Later this week, Prime Minister Narendra Modi and Chinese President Xi Jinping will hold a summit meeting in the city of Wuhan, the first since the confrontation between the two countries’ militaries at Doklam near the Sikkim border last year. The Wuhan summit is generally being seen as another step forward in a “reset” of bilateral ties between India and the People’s Republic of China following a precipitous decline in the years leading up to the Doklam face-off. The first signs of this were when National Security Advisor Ajit Doval, India’s Special Representative for this relationship, met his equivalent from Beijing, Yang Jichei, in December last year. Foreign Secretary Vijay Gokhale then visited Beijing in February — a visit that was reportedly preceded by a decision to warn government officials away from observances of the 60th anniversary of the Dalai Lama seeking refuge in India from Chinese persecution. Since then, several other senior Indian ministers have also visited China.
What lies behind this “reset”, if indeed there is some strategic thinking underlying it? There are at least two likely motivations. The first is the understandable desire on the part of the Indian government to not have any major disturbances on the border, or any other kind of confrontation, in the year leading up to the general elections. Any such incident, once played up by the hyper-nationalistic electronic media, might force the government in an election year to respond with measures that might objectively be considered unwise - or else cause it to lose some of its nationalist credentials. The second motivation might be a cold and rational assessment of India’s capabilities as a counterweight to China. India has systematically starved its military, failed to upgrade or purchase essential weapons platforms, and operated for too long without a coherent military strategy. In Doklam, it benefited from helpful terrain. Elsewhere, however, the disparity in capabilities is stark.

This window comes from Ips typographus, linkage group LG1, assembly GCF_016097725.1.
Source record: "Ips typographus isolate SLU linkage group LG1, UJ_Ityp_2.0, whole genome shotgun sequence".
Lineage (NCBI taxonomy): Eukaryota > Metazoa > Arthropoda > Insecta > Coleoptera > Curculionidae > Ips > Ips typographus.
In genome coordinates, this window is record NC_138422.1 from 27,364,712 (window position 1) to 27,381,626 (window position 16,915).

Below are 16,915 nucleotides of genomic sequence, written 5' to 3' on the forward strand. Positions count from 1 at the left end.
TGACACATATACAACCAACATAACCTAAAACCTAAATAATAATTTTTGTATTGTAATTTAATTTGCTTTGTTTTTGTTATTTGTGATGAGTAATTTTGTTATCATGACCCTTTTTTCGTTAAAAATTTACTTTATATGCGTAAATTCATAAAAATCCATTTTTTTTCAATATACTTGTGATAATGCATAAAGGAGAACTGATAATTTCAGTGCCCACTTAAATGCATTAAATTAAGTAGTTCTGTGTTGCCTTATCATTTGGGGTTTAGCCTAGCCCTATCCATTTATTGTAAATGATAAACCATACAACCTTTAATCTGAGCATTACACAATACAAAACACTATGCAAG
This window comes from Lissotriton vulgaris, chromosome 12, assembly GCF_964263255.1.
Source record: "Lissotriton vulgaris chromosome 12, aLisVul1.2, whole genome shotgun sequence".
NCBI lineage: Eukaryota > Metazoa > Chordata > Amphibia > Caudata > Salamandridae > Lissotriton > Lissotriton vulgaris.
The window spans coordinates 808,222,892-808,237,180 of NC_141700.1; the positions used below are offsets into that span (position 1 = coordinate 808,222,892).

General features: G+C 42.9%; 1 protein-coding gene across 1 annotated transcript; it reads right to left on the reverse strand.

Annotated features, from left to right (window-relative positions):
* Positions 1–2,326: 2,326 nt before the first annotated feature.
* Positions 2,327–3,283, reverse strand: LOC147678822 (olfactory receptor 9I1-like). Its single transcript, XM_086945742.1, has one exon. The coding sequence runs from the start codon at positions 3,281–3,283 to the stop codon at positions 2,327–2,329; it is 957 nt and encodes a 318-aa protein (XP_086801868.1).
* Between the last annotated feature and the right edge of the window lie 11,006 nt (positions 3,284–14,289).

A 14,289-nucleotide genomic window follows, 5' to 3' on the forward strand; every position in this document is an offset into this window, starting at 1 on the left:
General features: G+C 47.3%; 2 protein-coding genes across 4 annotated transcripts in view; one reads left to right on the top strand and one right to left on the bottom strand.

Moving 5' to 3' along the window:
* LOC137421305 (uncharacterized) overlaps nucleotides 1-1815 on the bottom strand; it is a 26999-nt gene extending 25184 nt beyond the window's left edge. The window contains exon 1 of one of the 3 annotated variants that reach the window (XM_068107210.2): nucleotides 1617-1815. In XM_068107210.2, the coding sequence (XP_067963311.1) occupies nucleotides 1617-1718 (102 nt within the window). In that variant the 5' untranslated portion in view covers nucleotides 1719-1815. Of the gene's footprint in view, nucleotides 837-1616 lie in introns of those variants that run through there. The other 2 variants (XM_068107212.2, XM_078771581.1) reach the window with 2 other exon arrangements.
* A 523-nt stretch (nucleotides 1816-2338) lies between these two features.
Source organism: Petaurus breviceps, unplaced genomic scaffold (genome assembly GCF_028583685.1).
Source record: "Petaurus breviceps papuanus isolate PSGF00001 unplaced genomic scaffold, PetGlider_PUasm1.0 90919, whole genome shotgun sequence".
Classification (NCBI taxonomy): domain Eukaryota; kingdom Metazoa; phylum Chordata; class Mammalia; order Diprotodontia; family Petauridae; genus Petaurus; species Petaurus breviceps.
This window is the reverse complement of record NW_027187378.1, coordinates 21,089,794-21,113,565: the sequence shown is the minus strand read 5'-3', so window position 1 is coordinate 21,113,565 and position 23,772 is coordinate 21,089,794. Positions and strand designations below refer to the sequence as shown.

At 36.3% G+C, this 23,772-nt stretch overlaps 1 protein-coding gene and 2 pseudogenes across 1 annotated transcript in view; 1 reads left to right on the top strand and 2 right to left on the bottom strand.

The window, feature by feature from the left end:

India’s inability to influence events in Maldives to its advantage is just the latest example of this. Meanwhile, New Delhi might believe that there are signs that Beijing’s patience when it comes to Pakistani state-sponsored terrorism is not inexhaustible. Nor is it necessarily the case that containing India or controlling its aspirations is central to Beijing’s game-plan; the Belt and Road Initiative, for example, might be driven largely by internal economic and political compulsions. Under this framework, even the increasing Chinese footprint in South Asia and the Indian Ocean may not be India-focused, and thus New Delhi has diplomatic room to manoeuvre. Given that, many could argue that a rapprochement with the People’s Republic is in India’s best interest.
It is worth noting, however, what the broader, long-term implications of this could be. For decades, a common narrative in the capitals of the West - and in New Delhi — has held that a rising, increasingly powerful, increasingly prosperous and democratic India will serve as a natural counterweight to China. It should be no surprise that New Delhi has perpetuated and sought to benefit from this narrative, which allows it to argue that it deserves support from other democracies even as it itself does not compromise its “strategic autonomy”. This narrative, however, no longer seems to fit the facts. The implications for India’s standing in the world should be plain.